Tony Blair’s honeymoon came to an abrupt public end with the vote of 47 Labour MPs and the abstention of many others against the government’s proposals to abolish single parent benefits. The government’s attacks on the living standards of the poorest women and children in the country not only provoked a parliamentary rebellion unprecedented so early in the parliament, but also a public outcry which signalled a clear turning point in the Labour government’s popularity. The impact of the campaign to save lone parent benefits and the unexpectedly big revolt of MPs means that, while Blair plans to proceed with attacks on disability benefits, pensions and other pillars of the welfare state, he will face still more determined opposition.

The unfolding of events in the weeks leading up to the vote on 10 December demonstrated two key points: firstly, the importance of the Labour left taking a clear campaigning stand against such anti-woman, anti-working class and deeply unpopular policies; secondly, the crucial role played by a campaign led by women – the Save Lone Parent Benefit campaign – and orientated to linking up with parliamentary and labour movement opposition. This was particularly important in the context of the failure of the majority of Labour’s new women MPs to represent women’s interests – and the divisive use to which this was put by the government.

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Lone parent benefit – Women MPs against women?

1st February 1998 Socialist Action 0

First published: February 1998

Only eight Labour women MPs voted against the attacks on lone parent benefits, with a handful of others conspicuously abstaining. Despite more than 90 MPs signing the parliamentary motion against the proposals tabled by Audrey Wise MP, outbursts of anger at meetings of the PLP addressed by Harriet Harman, protests and vocal opposition from women Labour Party members and lone parent organisations – even Glenys Kinnock MEP added her name to a petition and letter against the proposals – the new batch of Labour women MPs were largely noticeable by their absence. Of 97 MPs who, by 2 December, had signed Audrey Wise’s Early Day Motion, only 9 were Labour women, and of these only 2 were from the batch of women MPs elected for the first time in May 1997.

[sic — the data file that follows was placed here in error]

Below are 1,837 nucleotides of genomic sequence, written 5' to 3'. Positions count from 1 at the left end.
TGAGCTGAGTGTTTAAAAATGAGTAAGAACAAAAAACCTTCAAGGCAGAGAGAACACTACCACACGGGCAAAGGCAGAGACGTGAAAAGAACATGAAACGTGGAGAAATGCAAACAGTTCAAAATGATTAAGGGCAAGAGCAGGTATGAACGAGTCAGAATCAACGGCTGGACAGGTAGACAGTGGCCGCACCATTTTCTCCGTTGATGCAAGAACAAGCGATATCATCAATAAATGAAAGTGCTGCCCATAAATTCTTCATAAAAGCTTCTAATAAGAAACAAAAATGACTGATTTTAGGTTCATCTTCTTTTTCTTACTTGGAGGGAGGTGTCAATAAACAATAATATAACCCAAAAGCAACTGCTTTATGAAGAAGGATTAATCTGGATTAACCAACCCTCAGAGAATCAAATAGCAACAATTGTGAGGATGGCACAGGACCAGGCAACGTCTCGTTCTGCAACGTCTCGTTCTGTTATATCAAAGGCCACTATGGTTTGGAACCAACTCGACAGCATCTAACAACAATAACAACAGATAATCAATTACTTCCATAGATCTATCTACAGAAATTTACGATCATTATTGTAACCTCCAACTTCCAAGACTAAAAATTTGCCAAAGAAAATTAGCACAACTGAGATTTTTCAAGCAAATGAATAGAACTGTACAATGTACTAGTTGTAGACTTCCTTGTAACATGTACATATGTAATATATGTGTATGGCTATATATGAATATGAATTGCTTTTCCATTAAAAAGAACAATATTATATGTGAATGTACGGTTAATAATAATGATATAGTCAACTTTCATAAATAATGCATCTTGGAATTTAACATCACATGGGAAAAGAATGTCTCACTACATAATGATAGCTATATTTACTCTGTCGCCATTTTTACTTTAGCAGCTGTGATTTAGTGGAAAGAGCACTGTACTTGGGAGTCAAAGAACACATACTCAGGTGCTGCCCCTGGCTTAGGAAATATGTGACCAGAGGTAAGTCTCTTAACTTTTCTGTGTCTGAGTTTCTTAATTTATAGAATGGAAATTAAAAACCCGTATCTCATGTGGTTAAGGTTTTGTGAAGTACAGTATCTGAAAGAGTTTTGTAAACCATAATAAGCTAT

There is no clearer test that these women MPs could have failed than this one, involving the fate of the poorest women, and children, in society. Ninety per cent of lone parent families are headed by women. The proposals will have a racist impact, since black women are disproportionately represented as lone mothers. Removal of lone parent benefits will thus also deepen the disproportionate representation of black women and children among the poorest in society.

 

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Unionists try to wreck peace process

1st February 1998 Socialist Action 0

First published: February 1998

Unionist politicians and loyalist death squads are doing everything in their power to wreck the Irish peace process. While Ian Paisley boycotts the talks, David Trimble sabotages them from within by refusing to talk to Sinn Féin, and loyalist paramilitaries murder Catholics chosen at random. Their common goal is to block any fundamental change in Northern Ireland’s status quo.

The Unionist programme is very simple. Northern Ireland must be maintained as a sectarian state in which nationalists are treated as second class citizens. Unionism stands for discrimination in employment, housing, education, culture, religion and politics. Nationalist resistance is met with sectarian murders, pogroms and legalised repression. Unionism correctly sees the partition of Ireland and British rule in the north as the guarantees of the privileges and discrimination which cement the Orange bloc.